In retrospect, this reticence seems a bit strange given how we were taught to do online studio visits and encouraged to look for alternative exhibition venues like pop-up shows.
In fact, he advised me, personally, to continue to pursue onsite gallery shows. He didn’t actually do this to dissuade me from doing online shows; he said this to encourage me to continue doing exhibits in general, and I plan on doing just that ^_^
In any case, all this rather gave me the impression that ‘online shows don’t count’, or something.
That art class I took also had curators, dealers and similar personages speak to the ‘class’ every week or so. One of the curators, I remember, talked about how online shows can never replicate the experience of being in a gallery and seeing the work up close.
(Heck I had a classmate who didn’t like framing things under glass because the glass got in the way or came between the viewer and the work ~ what more a glass or plastic screen, right lol)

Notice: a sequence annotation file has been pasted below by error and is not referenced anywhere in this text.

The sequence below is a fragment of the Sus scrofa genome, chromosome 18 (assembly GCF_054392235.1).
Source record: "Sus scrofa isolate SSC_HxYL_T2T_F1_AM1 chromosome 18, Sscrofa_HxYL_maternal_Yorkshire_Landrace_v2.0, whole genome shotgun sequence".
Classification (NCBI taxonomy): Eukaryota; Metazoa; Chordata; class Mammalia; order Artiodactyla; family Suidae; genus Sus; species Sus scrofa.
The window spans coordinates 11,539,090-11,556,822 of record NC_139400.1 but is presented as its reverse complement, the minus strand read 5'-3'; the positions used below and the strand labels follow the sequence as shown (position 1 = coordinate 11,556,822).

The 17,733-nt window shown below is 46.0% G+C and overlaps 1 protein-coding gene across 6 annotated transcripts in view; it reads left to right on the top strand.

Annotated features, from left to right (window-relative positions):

Personally, I can’t but agree with that one curator. If my fuzzy memory serves me correctly, that curator was from LA and was heavily into site-specific work (as in not necessarily in galleries; think ‘empty lots’).
In case you haven’t noticed already (and which I’ll gamely admit), my challenge has always been photographing my work, so it matters very much to me for people to be able to see my work in person. My horrible photos didn’t used to bother me as much, before, because I always figured people would be able to really see my work in the gallery, anyway.
Obviously, doing online shows kind of makes that a real issue for me, haha.
The thing about scanners.
Lla Lla Land, 12.6 x 9.45" / 32 x 24 cm, Watercolour on Paper, 2020
~ I scanned this piece before shipping
My knee jerk reaction to that was to create works small enough for a scanner. Because of my difficulties with photography, scanning seemed to be the only way I was able to guarantee images that were good enough for the internet alone. As in online was going to be the only place people would see my work, and nowhere else.